To Be or Not To Be in Contact? Engaging with the Schizoid Compromise

Ray Little (CTA-P, UKCP reg. Psychotherapist & Supervisor)

Preconference: Friday, October 23rd, 11.30 - 14.30

For some people the primary relational conflict concerns closeness on the one hand and distance on the other. As McWilliams (1994) states, this conflict means these people experience a deep ambivalence about attachment that pervades their life. Thus the question; To be or not to be in contact? They desire and have a hunger for closeness and relationship, yet feel the constant threat of engulfment by others. These individuals withdraw and seek distance to enable them to feel safe, but in isolation they may complain of alienation and loneliness. Guntrip (1968) described this conflict as the ‘Schizoid Dilemma’. Robbins (1988) described the process as: “Come close for I am alone, but stay away for I fear intrusion” (p. 398).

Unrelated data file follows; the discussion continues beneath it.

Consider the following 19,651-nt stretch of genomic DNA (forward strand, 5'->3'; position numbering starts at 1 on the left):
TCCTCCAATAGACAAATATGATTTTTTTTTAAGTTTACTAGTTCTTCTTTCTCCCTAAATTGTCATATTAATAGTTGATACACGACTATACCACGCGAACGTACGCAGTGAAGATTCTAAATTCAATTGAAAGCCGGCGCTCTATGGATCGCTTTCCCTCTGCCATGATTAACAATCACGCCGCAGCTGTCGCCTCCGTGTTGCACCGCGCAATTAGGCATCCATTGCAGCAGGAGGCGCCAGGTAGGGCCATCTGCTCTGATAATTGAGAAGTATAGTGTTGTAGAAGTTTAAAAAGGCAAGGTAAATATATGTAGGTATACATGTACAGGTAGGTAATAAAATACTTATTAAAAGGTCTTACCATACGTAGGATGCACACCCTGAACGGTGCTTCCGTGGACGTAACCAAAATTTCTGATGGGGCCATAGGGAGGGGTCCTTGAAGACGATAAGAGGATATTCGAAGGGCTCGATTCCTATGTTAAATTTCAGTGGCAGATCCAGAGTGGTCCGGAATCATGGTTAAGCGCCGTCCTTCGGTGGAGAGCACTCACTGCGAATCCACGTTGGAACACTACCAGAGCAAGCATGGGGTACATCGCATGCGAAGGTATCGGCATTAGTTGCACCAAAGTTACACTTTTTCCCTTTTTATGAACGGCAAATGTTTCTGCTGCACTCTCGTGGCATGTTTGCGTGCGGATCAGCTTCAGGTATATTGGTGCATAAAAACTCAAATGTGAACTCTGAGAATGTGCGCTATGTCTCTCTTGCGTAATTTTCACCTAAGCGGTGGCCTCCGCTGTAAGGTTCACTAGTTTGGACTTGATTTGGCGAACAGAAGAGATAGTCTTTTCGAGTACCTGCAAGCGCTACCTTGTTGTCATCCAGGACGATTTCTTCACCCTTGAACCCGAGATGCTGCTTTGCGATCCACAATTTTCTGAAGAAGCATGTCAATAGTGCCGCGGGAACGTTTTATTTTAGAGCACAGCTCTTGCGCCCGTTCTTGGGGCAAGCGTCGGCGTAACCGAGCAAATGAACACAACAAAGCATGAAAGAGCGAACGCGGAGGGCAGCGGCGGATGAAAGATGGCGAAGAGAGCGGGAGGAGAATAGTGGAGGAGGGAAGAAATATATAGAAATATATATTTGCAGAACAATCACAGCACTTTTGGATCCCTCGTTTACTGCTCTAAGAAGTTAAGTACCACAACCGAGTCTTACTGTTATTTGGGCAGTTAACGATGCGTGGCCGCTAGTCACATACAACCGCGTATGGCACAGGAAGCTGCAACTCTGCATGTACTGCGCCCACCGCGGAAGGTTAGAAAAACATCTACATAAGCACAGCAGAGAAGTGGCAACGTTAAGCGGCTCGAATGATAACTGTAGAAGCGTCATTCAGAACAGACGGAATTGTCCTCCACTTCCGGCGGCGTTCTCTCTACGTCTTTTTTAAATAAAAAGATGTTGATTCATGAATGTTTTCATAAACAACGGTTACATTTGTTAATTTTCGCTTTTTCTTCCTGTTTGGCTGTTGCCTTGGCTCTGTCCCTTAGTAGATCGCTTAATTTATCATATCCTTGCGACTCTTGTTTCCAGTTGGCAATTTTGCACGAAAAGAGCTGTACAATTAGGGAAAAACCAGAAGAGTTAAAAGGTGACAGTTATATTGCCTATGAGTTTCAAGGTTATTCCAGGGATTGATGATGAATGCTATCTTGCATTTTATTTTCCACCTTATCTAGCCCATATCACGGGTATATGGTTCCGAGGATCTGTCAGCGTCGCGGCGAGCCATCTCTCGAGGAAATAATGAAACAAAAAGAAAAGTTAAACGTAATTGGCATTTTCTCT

This dilemma, and the subsequent compromise that may emerge in the individual, which is an attempt to manage the process, is seen most often in clients and patients who would be diagnosed as Schizoid Personalities. The world arouses considerable anxiety for these individuals regarding trying to feel safe. When they feel overwhelmed and frightened their defence is to hide, to withdraw, often to retreat into their imagination.

In this workshop we will examine descriptions of the schizoid’s experience and personality, their need and fear of contact, their tendency to withdraw to protect themselves and the compromises they make in life. We will also examine the therapeutic implications of working with this presentation.